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Five Cent Cine (At Home): Three Identical Strangers

Nature or nurture?

Tim Wardle’s “Three Identical Strangers” starts simply enough with the 1980 meeting of identical triplets who, until they are 19, do not know they have biological siblings, much less identical ones.

As this encounter unfolds, one triplet discovers that he appears to be a twin because they serendipitously attend the same college. Then the publicity from the two of them leads to their discovery of a third brother. The young men experience the joy of finding their identical (or nearly so) selves, move in together, open a restaurant together, and become celebrities together as their story becomes known.

The documentary juxtaposes home movies from the boys as they grow up in three very different family settings, not so far apart geographically, but totally unknown to each other and to each other’s families. The film deftly explores their psychologies, using interviews with them as they basked in celebrity and later, when the glow wears off, and as they are today.

But wait, there’s more. The placement of the baby boy triplets is itself a mystery, one presented with some recreated scenes. To say more would be to spoil the film, which has a depth to its story that Wardle unspools with suspense. The film won the Special Jury Prize in Storytelling at Sundance last year.

“Three Identical Strangers” would have benefitted from more exploration of the social and cultural norms of the era in which the boys were placed for adoption. With that caveat, it’s a worthy effort, a “stranger than fiction” documentary.

Date: 2018

Director: Tim Waddle

Starring: Robert Shafran, Eddy Galland, David Kellman (as themselves)

Three Identical Strangers ★★★1/2 (out of 4 stars)

Other Awards: 11 wins, 57 nominations, including Primetime Emmys

Runtime: 96 minutes

Original publication date: 2.15.19

Available: Streaming on Hulu, for rent or purchase on Redbox, Apple TV and many other sites; see JustWatch here.

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Written by 2 Film Critics

2 Film Critics

William Graebner is Emeritus Professor of History, State University of New York, Fredonia, where he taught courses on film and American culture. He is the author or co-author of 11 books and more than 50 scholarly articles, including essays on “The Treasure of the Sierra Madre,” “McCabe and Mrs. Miller,” “The Poseidon Adventure,” and zombie films as they relate to the Holocaust. Dianne Bennett, the first woman to head a large U.S. law firm, is a retired U.S. tax lawyer.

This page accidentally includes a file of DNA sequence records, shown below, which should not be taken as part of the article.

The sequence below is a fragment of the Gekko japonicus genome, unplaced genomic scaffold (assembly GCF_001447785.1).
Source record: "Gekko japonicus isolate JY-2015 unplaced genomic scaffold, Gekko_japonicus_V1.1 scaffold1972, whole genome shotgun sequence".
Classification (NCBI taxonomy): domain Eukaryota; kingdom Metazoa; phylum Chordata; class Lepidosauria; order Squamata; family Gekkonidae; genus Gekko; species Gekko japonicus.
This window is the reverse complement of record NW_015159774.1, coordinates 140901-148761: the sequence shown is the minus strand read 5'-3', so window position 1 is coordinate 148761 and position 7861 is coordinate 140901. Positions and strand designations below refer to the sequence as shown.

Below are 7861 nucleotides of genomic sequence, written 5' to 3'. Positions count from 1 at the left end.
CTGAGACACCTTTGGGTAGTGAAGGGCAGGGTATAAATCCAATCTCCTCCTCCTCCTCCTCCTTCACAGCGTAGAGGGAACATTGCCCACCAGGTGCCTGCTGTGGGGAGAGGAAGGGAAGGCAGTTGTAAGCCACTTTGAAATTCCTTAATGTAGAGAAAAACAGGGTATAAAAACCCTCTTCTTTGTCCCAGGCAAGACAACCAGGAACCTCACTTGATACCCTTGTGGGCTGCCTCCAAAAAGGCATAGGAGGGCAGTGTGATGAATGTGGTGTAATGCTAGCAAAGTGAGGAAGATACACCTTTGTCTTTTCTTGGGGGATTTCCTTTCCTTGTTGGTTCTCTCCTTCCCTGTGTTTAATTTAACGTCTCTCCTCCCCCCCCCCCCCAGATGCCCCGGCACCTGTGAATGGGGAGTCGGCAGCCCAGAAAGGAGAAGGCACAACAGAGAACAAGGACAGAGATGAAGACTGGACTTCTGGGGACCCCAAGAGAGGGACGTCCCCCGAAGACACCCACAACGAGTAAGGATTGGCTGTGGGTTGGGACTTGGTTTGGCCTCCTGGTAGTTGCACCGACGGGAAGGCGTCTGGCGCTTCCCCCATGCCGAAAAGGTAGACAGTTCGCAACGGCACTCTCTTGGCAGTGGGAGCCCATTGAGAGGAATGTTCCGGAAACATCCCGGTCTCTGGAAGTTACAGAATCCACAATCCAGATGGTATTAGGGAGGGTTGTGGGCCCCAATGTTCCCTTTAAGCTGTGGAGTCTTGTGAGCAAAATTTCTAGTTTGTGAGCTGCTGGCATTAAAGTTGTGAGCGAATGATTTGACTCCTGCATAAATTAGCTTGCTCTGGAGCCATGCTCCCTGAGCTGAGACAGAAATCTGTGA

Dianne and Bill were early and passionate attendees at the Toronto Film Festival, and today enjoy the film scenes of Los Angeles, Rome, London, and Buffalo, New York. They began reviewing films for the Rome-based website “TheAmerican/inItalia” in 2016, have maintained a blog on Rome for a decade, and published two alternative guidebooks to the Eternal City. They still can’t resist going to the movies, not to mention the ensuing discussions, sometimes heated, over a bottle of Arneis at the nearest wine bar.

​And that's just the beginning of our reviewing process. For one or two hours we discuss the film, as one of us takes notes. The notetaker transcribes the notes and prints two copies. Dianne or Bill (usually depending on who had the most compelling understanding of the film, or who was most taken with it) writes the first draft of the review--supposedly taking into account the views of the other--which is followed by 3, 4, or even 7 more drafts. At some point, sometimes days later, when we're both comfortable with the result (or accepting of it, anyway), it's done.

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